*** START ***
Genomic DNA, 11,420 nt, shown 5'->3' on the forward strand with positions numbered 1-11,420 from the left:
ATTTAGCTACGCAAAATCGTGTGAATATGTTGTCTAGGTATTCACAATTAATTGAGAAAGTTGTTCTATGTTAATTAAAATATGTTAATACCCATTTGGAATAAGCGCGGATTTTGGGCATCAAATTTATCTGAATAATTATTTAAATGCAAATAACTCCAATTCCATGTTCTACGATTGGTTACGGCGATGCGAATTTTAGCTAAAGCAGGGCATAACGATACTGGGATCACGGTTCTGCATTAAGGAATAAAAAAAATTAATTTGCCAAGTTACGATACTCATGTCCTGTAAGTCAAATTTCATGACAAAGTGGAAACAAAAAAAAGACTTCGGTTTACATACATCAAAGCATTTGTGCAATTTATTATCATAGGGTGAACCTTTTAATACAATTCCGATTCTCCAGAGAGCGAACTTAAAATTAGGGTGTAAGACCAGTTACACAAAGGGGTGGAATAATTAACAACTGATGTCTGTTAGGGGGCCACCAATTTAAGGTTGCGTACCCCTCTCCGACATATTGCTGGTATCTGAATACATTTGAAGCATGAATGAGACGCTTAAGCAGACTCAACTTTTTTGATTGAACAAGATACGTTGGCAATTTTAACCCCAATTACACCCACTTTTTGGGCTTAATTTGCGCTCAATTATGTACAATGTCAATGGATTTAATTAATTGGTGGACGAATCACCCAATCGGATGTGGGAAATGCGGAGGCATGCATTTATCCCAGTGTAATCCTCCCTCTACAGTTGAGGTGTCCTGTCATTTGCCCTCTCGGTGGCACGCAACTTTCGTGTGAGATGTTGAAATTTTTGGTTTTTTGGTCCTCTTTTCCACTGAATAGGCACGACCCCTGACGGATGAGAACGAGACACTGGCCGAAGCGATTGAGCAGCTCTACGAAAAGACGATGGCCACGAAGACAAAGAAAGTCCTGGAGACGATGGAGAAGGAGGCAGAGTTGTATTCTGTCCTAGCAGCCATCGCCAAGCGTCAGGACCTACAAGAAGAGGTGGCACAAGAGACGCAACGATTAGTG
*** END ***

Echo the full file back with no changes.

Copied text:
Genomic DNA, 11,420 nt, shown 5'->3' on the forward strand with positions numbered 1-11,420 from the left:
ATTTAGCTACGCAAAATCGTGTGAATATGTTGTCTAGGTATTCACAATTAATTGAGAAAGTTGTTCTATGTTAATTAAAATATGTTAATACCCATTTGGAATAAGCGCGGATTTTGGGCATCAAATTTATCTGAATAATTATTTAAATGCAAATAACTCCAATTCCATGTTCTACGATTGGTTACGGCGATGCGAATTTTAGCTAAAGCAGGGCATAACGATACTGGGATCACGGTTCTGCATTAAGGAATAAAAAAAATTAATTTGCCAAGTTACGATACTCATGTCCTGTAAGTCAAATTTCATGACAAAGTGGAAACAAAAAAAAGACTTCGGTTTACATACATCAAAGCATTTGTGCAATTTATTATCATAGGGTGAACCTTTTAATACAATTCCGATTCTCCAGAGAGCGAACTTAAAATTAGGGTGTAAGACCAGTTACACAAAGGGGTGGAATAATTAACAACTGATGTCTGTTAGGGGGCCACCAATTTAAGGTTGCGTACCCCTCTCCGACATATTGCTGGTATCTGAATACATTTGAAGCATGAATGAGACGCTTAAGCAGACTCAACTTTTTTGATTGAACAAGATACGTTGGCAATTTTAACCCCAATTACACCCACTTTTTGGGCTTAATTTGCGCTCAATTATGTACAATGTCAATGGATTTAATTAATTGGTGGACGAATCACCCAATCGGATGTGGGAAATGCGGAGGCATGCATTTATCCCAGTGTAATCCTCCCTCTACAGTTGAGGTGTCCTGTCATTTGCCCTCTCGGTGGCACGCAACTTTCGTGTGAGATGTTGAAATTTTTGGTTTTTTGGTCCTCTTTTCCACTGAATAGGCACGACCCCTGACGGATGAGAACGAGACACTGGCCGAAGCGATTGAGCAGCTCTACGAAAAGACGATGGCCACGAAGACAAAGAAAGTCCTGGAGACGATGGAGAAGGAGGCAGAGTTGTATTCTGTCCTAGCAGCCATCGCCAAGCGTCAGGACCTACAAGAAGAGGTGGCACAAGAGACGCAACGATTAGTG